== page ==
For purposes of illustration, let's estimate capacity to feed the population a diet with 6 ounces of cooked meat and eggs daily and 30% calories from fat. This diet reflects the current American preference for meat and eggs as a protein source yet adheres to the recommended limit of no more than 30% of total calories from fat. The statewide analysis estimated that New York could theoretically feed 4.0 million people such a diet from its 5.0 million acres of harvested cropland, cropland pasture, and permanent pasture (Peters et al., 2005; Peters et al., 2007). According to the 2007 Census of Agriculture, Tompkins County has 70,150 acres of land in harvested cropland, cropland pasture, and permanent pasture (USDA National Agricultural Statistics Service, 2009). Based on the equation above, the agricultural land of Tompkins County could theoretically feed 56 thousand people — 56% of the estimated 2007 population for the county (101,055, according to the U.S. Census Bureau, 2009).

This estimate should be taken with several grains of salt. It is based principally on the capacity of the available land and does not account for many of the social or economic factors, such as food processing infrastructure, that might further limit the capacity for Tompkins County to supply its own food. Nonetheless, it provides a baseline estimate that could be adjusted to account for changes in crop yields, availability of land, and different diets. This baseline suggests that the agricultural land of the county has significant potential to meet the food needs of the county, but that the county could not be self-sufficient.

Where would neighboring counties get their food?

Of course, Tompkins County is not the only county in the state that would like to be fed. Thus, it is reasonable to consider a more complex analysis that accounts for the needs of surrounding population centers. Such an analysis has already been conducted for New York State. The research attempted to map potential local foodsheds, geographic areas that could theoretically provide the food needs of a population center (Peters et al., 2009). The study used geographic information systems and optimization models to determine how much food the major population centers of New York could supply from within the state if all agricultural land were used to feed people as “locally” as possible.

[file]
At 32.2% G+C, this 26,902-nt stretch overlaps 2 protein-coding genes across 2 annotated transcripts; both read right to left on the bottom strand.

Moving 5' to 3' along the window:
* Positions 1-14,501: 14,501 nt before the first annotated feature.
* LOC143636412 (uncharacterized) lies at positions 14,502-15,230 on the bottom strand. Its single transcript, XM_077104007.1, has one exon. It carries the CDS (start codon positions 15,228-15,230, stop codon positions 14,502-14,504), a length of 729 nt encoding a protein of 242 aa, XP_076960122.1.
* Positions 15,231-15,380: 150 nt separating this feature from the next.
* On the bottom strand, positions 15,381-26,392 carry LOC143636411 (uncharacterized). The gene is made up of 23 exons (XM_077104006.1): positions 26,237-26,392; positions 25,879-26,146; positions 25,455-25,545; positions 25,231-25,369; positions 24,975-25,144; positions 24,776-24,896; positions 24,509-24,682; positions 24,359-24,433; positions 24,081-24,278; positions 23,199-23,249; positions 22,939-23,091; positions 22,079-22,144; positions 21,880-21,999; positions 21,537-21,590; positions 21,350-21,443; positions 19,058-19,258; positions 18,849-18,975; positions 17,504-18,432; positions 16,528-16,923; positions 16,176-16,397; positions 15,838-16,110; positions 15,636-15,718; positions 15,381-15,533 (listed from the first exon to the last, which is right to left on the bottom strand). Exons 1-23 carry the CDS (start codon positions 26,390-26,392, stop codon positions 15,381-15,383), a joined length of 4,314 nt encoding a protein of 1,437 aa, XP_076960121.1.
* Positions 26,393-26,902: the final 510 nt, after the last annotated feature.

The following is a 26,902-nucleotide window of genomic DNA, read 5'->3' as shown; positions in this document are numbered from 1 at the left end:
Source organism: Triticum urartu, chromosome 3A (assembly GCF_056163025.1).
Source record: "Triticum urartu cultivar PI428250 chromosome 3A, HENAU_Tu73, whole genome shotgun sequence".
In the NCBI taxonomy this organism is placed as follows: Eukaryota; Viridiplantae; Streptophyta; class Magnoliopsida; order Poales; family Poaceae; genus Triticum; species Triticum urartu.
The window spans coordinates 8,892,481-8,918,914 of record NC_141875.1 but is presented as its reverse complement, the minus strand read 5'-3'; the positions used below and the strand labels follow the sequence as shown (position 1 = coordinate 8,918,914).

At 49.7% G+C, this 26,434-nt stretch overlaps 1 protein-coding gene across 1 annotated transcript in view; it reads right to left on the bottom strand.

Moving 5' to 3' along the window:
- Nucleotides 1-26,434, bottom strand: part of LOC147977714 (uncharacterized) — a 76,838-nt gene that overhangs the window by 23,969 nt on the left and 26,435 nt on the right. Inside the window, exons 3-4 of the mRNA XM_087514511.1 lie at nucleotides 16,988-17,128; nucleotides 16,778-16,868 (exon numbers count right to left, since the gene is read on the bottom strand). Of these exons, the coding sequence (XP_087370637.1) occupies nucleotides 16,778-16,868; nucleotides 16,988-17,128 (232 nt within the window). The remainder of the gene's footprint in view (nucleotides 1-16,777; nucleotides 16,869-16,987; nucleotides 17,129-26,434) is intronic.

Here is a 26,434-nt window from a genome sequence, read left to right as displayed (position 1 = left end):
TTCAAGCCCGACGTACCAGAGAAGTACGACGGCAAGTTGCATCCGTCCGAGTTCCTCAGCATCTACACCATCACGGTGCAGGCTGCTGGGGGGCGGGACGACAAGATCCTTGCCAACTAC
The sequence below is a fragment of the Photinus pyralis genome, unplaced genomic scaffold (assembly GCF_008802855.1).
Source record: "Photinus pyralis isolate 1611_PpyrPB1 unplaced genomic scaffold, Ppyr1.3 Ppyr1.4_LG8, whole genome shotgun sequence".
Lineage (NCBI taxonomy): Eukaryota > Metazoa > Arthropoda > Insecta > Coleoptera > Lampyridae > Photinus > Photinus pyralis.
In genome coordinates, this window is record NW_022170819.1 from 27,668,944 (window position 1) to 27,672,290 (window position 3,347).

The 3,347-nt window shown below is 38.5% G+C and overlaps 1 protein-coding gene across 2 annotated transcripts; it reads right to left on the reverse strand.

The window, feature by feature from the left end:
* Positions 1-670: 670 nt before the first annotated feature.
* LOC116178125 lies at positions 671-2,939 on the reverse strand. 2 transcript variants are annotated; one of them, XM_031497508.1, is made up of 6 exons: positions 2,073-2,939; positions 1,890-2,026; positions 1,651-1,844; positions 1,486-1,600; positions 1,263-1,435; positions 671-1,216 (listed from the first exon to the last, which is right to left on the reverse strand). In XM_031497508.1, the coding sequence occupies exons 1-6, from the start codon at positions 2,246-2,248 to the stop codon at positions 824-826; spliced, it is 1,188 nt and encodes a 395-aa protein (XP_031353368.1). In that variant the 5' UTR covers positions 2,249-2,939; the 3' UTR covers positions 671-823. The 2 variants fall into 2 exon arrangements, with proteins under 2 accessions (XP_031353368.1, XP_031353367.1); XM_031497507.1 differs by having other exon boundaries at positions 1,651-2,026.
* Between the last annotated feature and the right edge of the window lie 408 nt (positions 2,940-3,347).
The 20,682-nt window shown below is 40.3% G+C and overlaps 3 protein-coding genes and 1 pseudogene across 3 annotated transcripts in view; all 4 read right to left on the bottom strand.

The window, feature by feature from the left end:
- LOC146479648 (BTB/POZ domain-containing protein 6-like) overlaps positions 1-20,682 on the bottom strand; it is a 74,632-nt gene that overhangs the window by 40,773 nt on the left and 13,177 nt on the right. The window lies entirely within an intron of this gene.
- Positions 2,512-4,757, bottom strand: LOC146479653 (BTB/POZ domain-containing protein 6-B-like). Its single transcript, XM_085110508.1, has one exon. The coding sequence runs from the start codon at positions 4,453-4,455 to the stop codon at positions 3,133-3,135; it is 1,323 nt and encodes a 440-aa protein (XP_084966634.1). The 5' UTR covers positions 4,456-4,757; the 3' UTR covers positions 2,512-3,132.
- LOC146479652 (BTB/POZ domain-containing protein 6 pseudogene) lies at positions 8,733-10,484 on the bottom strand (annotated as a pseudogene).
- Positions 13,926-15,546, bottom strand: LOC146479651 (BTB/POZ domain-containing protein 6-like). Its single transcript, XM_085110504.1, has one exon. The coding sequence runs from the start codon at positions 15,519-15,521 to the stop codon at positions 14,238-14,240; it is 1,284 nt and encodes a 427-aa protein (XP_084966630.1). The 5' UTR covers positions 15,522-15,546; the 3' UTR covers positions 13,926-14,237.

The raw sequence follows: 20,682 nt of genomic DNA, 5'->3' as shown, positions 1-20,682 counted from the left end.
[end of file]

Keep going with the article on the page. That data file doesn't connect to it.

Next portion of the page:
The foodshed model used the statewide analysis of the food requirements of the human diet as a foundation. Food production capacity was then estimated spatially based on the distribution of agricultural land and the productivity of the underlying soils. Food needs were also estimated over space based on the location and population of the state's urban centers. This data on potential food production capacity and estimated food needs were organized in an optimization model that sought to minimize “food miles.” In other words, it allocated the available food production potential in the shortest possible distance.

The analysis did not produce results specific to Tompkins County, but the summary results provide the basic story. According to the model, the larger cities of upstate New York (Ithaca included) could theoretically supply 84% of their food needs within an average distance of 32 miles from the city center (Peters et al., 2009). The smaller cities fared even better and could theoretically supply 98% of their needs within an average distance of just 16 miles. In contrast, the model allocated New York City (NYC) just 2% of its food needs even though it drew on land an average distance of 165 miles from city center. Since the greater NYC area contains the majority of the state's population, this is a serious deficiency.

Again, these results should be interpreted with caution. The analysis shows that with respect to food, the distribution of land to people is nearly in balance in upstate New York. However, this balance is upset once the population of NYC is included. This does not imply that NYC cannot or should not obtain some of its food from local sources. Rather it points out that there is simply not enough land to meet the food needs of all people in all cities of New York State. The geographic area of analysis would need to be much larger to see how “local” the NYC food supply could be.


These two attempts to examine the food production potential of Tompkins County should not be seen as immutable estimates. Rather, they provide a quick estimate of the capacity of the county to meet its food needs and a sketch of the thinking behind the calculations. The details of the analyses, while nuanced and important, are covered in depth in the original publications. The intent of this article is simply to initiate a larger discussion.